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Diadne (The Castaway Angel)

Discussion in 'Critiques' started by Perpetual Man, Nov 18, 2011.

    Perpetual Man

    Perpetual Man Tim James

    Jun 13, 2006
    As seems to be the law out here I'm making my 2,000th post (I seems to have done that second thousand a lot quicker than the first!) and as such I'm posting a piece for Critique.

    In the recent 300 word challenge I struggled to get a poem shrunk to the required 300 words, when what I came up with started closer to 800. I promised I'd post it here when the time came to be ripped, twisted and otherwise looked over.

    This is exactly as it came out with no alterations, so plenty to correct:

    (The Castaway Angel)


    She stands alone in her ivory tower,
    Lost in memory
    Her eyes are caught in yesterday's fire,
    Staring out across the crystal sea.
    She is dressed in rags,
    That were once fine robes,
    Her hands are clawed and red,
    Her face is pained,
    Her heart is torn,
    For love once she wept.


    Her hair is long
    Of the finest blond,
    Her eyes are blue,
    Pure sapphire blue,
    Her voice as sweet as wine,
    Rosebud lips adorn her face,
    Her figure is both strong and fine,
    She has skin,
    As white as silk,
    And fair,
    (So fair),
    Against her back,
    The smoothest plumes,
    Folded wings,
    Brightest white,
    She shines with that inner light.


    She cares not for tomorrow,
    Or for what today may bring,
    Her eyes are bright,
    With the pasts great light,
    And she will not sing again.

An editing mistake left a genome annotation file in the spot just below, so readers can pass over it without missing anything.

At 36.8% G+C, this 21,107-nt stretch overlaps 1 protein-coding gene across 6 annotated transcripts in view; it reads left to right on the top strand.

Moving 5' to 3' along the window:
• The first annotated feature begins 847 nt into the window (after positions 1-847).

Her heart it yearns for that yesterday,
    When she was pure and true,
    When she walked amongst the Seraphim,
    She loved,
    And was loved too.
    Many there were of her golden kind,
    That walked in crystal halls,
    They played together,
    These lords of light,
    And looked at the world below.
    Time passed,
    On its way,
    As it always does,
    And through those celestial days,
    She lived in a angel ways,
    Resting in gardens fair,
    Beyond even Eden's compare,
    She danced the dance of being,
    She loved not one of the heavenly host,
    But all and none of the Flaming beings.


    Then one night the Dream King came,
    And passed into her mind,
    He showed her things
    Of the world below,
    From which she tried to hide,
    But in dreams,
    There is no escape,
    And apparently no lies,
    And from the scenes she could not take flight,
    They filled her full of dread fear,
    And shame dimmed her light.


    She saw:
    War on city streets,
    A child in the ruins,
    Factories belching smoke,
    Refuse filling rivers,
    Whales transfixed,
    And cut to bits,
    Needles full of ****,
    Bombs on passenger planes,
    The homeless on the streets,
    She saw:
    Crime and disease,
    All of this,
    The pain of the human race,
    She saw it all through tearful eyes,
    And despair on her face.


    The dreamer smiled,
    A knowing smile,
    And walked them from her dreaming,
    Leaving her with questions why,
    To see the world with hollow eyes,
    She stumbled along the gilded streets,
    But saw through that façade,
    She watched her fellows laughing,
    Dancing in the glades,
    But when she closed her eyes,
    She knew their love betrayed.
    Doubt it grew in her mind,
    Rotting her perceptions,
    Of a better time,
    Adrift in a sea of shame,
    Why should it be that angels fly,
    While their lesser cousins,
    Live and die,
    Cast upon a sea of pain,
    She wandered lonely,
    Through the crowds,
    Until a destination came,
    Upon a hill the Lord’s home stood,
    And to there her questions came.


    She clambered up the single hill,
    Into exalted halls,
    She walked through gardens green,
    Through orchards and flowerbeds all,